“This is my first piece in a series I’m thinking about calling “Politicize my bioethics,” a series that works to give us examples upon which it is absolutely crucial to bring in politics (or really just notice because they are already there), particularly when we are thinking critically about a bioethical issue. In a perfect world, we would be able to have every single identity represented at the table when we are thinking critically about the intersection of medicine, technology, and ethics, but since that is not the case, we must then acknowledge and be aware of the identities each of us is bringing to the table as we work to be future leaders in bioethics.” – Celina Malavé
Egg donation is a recent development in the field of reproductive medicine in which healthy women voluntarily provide around 10-20 mature eggs, or oocytes, for research or assisted reproduction, in exchange for compensation. Prior to donating, donors undergo blood tests—which check hormone levels, blood type, and other markers—a pelvic exam, medical exam, and other evaluations to ensure mental preparedness for donation.[i] Legal consent forms must also be signed and agreed upon by all parties involved.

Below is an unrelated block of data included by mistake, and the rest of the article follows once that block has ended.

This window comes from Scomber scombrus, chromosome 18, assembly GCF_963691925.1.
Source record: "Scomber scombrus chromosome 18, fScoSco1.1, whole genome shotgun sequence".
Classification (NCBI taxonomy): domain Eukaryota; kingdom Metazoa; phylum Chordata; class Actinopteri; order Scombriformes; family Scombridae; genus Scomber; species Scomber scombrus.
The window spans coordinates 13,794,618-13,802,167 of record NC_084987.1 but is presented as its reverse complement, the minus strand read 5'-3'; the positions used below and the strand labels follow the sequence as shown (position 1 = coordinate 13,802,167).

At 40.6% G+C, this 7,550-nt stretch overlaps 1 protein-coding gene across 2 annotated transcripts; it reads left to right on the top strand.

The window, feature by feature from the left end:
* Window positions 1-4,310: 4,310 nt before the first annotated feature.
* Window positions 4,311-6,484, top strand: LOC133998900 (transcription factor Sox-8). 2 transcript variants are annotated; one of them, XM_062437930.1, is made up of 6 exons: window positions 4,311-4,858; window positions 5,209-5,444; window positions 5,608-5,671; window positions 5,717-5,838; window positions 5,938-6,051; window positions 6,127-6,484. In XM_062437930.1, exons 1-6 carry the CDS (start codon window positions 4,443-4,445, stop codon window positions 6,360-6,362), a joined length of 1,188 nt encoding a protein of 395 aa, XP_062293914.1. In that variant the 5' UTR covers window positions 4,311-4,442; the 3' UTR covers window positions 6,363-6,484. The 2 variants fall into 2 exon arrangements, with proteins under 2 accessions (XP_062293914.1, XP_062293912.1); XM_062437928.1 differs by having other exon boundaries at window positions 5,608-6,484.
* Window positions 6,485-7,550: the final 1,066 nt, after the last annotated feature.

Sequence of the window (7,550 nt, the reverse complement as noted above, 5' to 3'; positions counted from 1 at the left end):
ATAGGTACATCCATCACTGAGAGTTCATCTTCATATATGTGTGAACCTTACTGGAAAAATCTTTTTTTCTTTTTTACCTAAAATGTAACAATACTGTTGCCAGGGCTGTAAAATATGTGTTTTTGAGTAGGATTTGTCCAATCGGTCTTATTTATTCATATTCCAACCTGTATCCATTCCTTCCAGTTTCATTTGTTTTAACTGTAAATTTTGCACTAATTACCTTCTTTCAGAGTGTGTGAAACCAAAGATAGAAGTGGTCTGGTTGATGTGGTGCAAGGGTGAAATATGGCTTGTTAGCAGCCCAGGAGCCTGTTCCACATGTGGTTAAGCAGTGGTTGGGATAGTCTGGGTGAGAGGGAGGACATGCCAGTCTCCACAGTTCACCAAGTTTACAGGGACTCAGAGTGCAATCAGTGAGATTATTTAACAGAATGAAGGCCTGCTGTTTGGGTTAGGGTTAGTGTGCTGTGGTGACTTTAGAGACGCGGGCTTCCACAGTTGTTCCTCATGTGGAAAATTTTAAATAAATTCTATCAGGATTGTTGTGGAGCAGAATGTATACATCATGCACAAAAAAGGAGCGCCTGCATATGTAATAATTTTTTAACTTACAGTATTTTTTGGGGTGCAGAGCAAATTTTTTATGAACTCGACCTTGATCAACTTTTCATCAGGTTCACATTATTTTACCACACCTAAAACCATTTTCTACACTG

To begin the donation process, the donor takes birth control to regulate her menstrual cycle. She is then given a series of powerful hormones injections for weeks prior to donation. A first round of hormones halts ovarian function while a second causes the woman to over-ovulate in order to produce multiple eggs. A final round of injections causes her to release the mature eggs before a minor, yet invasive surgery, is performed to collect the oocytes.
The views, opinions and positions expressed by these authors and blogs are theirs and do not necessarily represent that of the Bioethics Research Library and Kennedy Institute of Ethics or Georgetown University.